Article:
CHICAGO – Human papillomavirus infection was firmly linked to the recent rise in oropharyngeal cancers in the United States, based on data from the National Cancer Institute’s Surveillance, Epidemiology, and End Results program.
If current trends continue, the incidence of HPV-related oral cancers will soon surpass that of cervical cancers, senior author Dr. Maura Gillison reported at the annual meeting of the American Society of Clinical Oncology.
The incidence of HPV-positive oropharyngeal cancers increased 225% – from 0.8 per 100,000 to 2.8 per 100,000 – between 1988 and 2004, the researchers found. At the same time, the incidence rate for HPV-negative oropharyngeal cancers, which are strongly related to tobacco and alcohol use, declined by 50% – from 2.0 per 100,000 to 1.0 per 100,000.
Consequently, the overall incidence of oropharyngeal cancers increased 28%.
Even by the conservative estimate that 70% of oropharyngeal cancers in 2020 will be HPV positive, the annual number of HPV-positive oral squamous cell carcinomas (8,653 cases) is expected to surpass cervical cancers (7,726 cases). Further, the majority will occur among men (7,426 cases), said Dr. Gillison, a medical oncologist and the Jeg Coughlin Chair in Cancer Research at Ohio State University Comprehensive Cancer Center in Columbus.
Changes in sexual behavior among recent birth cohorts and increased oral HPV exposure probably influenced the increases in incidence and prevalence, Dr. Gillison speculated. Having a high lifetime number of sexual partners is a known risk factor for HPV infection.
Although the rise in oral cancers in the United States has been attributed to HPV infection, the empirical evidence to back the contention was uncovered prior to the SEER study. A previous study by Dr. Gillison and her colleagues helped to establish that HPV infection causes an epidemiologically and clinically different form of oral cancer. Their findings documented a major increase in the incidence of HPV-related oral cancers in the United States, particularly among young, white men, and that survival rates are significantly higher in patients with HPV-related oral cancers than in those with HPV-negative cancers (J. Clin. Oncol. 2008;26:612-9).
The evidence surrounding HPV-related oral cancers has been mounting, "but I don’t think there is a lot of awareness in the general medical community," Dr. Gillison said in an interview. Most of her head-and-neck cancer patients who are nonsmokers were referred to her after undergoing months of antibiotic therapy for presumed tonsillitis.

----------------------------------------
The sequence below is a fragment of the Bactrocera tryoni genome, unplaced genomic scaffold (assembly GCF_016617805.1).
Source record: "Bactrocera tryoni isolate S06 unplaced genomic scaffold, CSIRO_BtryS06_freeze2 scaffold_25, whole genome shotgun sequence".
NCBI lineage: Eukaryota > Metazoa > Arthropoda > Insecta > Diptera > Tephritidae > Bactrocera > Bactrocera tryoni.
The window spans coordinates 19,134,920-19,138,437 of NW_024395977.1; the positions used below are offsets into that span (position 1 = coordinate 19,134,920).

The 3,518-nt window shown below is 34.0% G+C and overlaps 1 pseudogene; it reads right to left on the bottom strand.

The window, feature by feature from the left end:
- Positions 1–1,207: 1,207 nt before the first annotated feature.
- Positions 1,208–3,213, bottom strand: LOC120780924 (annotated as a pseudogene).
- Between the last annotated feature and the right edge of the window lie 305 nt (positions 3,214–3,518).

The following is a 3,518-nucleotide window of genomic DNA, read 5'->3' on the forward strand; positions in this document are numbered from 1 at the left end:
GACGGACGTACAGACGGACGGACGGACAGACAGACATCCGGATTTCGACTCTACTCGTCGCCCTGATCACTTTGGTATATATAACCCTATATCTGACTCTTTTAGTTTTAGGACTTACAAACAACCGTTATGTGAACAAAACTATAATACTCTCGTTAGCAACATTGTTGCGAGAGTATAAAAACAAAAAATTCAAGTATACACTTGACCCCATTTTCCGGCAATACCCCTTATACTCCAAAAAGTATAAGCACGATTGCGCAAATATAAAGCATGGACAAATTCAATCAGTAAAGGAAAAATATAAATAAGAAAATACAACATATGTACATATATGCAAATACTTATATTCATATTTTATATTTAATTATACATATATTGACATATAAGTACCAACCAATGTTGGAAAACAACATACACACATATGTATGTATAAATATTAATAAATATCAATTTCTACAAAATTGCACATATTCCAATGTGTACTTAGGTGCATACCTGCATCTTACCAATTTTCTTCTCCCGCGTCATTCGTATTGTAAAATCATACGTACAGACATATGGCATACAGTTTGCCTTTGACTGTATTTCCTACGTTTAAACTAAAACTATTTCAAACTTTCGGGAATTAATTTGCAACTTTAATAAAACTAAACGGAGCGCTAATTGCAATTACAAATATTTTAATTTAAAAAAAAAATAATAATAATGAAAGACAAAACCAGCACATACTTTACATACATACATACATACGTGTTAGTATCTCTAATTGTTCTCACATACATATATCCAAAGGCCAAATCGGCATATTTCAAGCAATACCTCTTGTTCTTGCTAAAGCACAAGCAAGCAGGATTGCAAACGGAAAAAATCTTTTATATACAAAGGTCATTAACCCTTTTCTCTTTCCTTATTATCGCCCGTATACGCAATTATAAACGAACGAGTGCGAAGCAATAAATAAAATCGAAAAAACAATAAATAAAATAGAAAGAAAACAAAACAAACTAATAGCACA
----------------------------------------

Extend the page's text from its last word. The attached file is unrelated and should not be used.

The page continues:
Screening the sexual partners of oropharyngeal cancer patients has been discussed, but there is no evidence to support the practice. The risk for oral cancer is fourfold higher in HPV-positive patients’ partners, but the absolute risk is low, Dr. Gillison said. Alternatively, there are now three or four case reports of husband-wife couples with HPV16-positive tonsillar cancer.
"Probably 80% of people have HPV exposures in their life and 99.1% clear the infections without consequence," she said. "So, whatever [stable sexual partners] have swapped in terms of infection, they’ve already swapped. Just because they suddenly found that one of them got cancer from it doesn’t mean the other one will."
The researchers called for more studies to evaluate the efficacy of HPV vaccines in preventing oral HPV infections.
Dr. Gillison worked for 3 years with Merck & Co., the maker of the HPV vaccine Gardasil, and commented that Merck will not likely pursue this indication. Merck was interested in studying the vaccine in prevention of oral cancers but saw the endeavor as too much of an uphill battle in part because oral cancers are not readily accessible visibly or through biopsy. Merck instead successfully opted to seek approval for the prevention of anal cancers, an indication that was approved in December 2010 for male and females 9-26 years old.
It was already approved in the same age groups for the prevention of cervical, vulvar, and vaginal cancer and of genital warts caused by HPV types 6, 11, 16, and 18 in females and for the prevention of genital warts caused by HPV types 6 and 11 in males.
Invited discussant Dr. Lisa Licitra of Fondazione IRCCS Istituto Nazionale dei Tumori, Milan, said that oral cancers are on the rise in Europe in both men and women and that a vaccine should be pursued. Data on oropharyngeal cancer from her institute did not find a greater contribution from men.
"A preventive vaccine is worth considering," she said. "In particular, when we consider the European data, I think that in this direction, action should be taken."
In their study, Dr. Gillison and her colleagues used four different assays to determine the HPV status for 271 oropharyngeal cancer cases collected from 1984 to 2004 by three population-based cancer registries of the National Cancer Institute’s Surveillance, Epidemiology, and End Results program in Hawaii, Iowa, and Los Angeles. Trends in HPV prevalence across four calendar periods were estimated using logistic regression.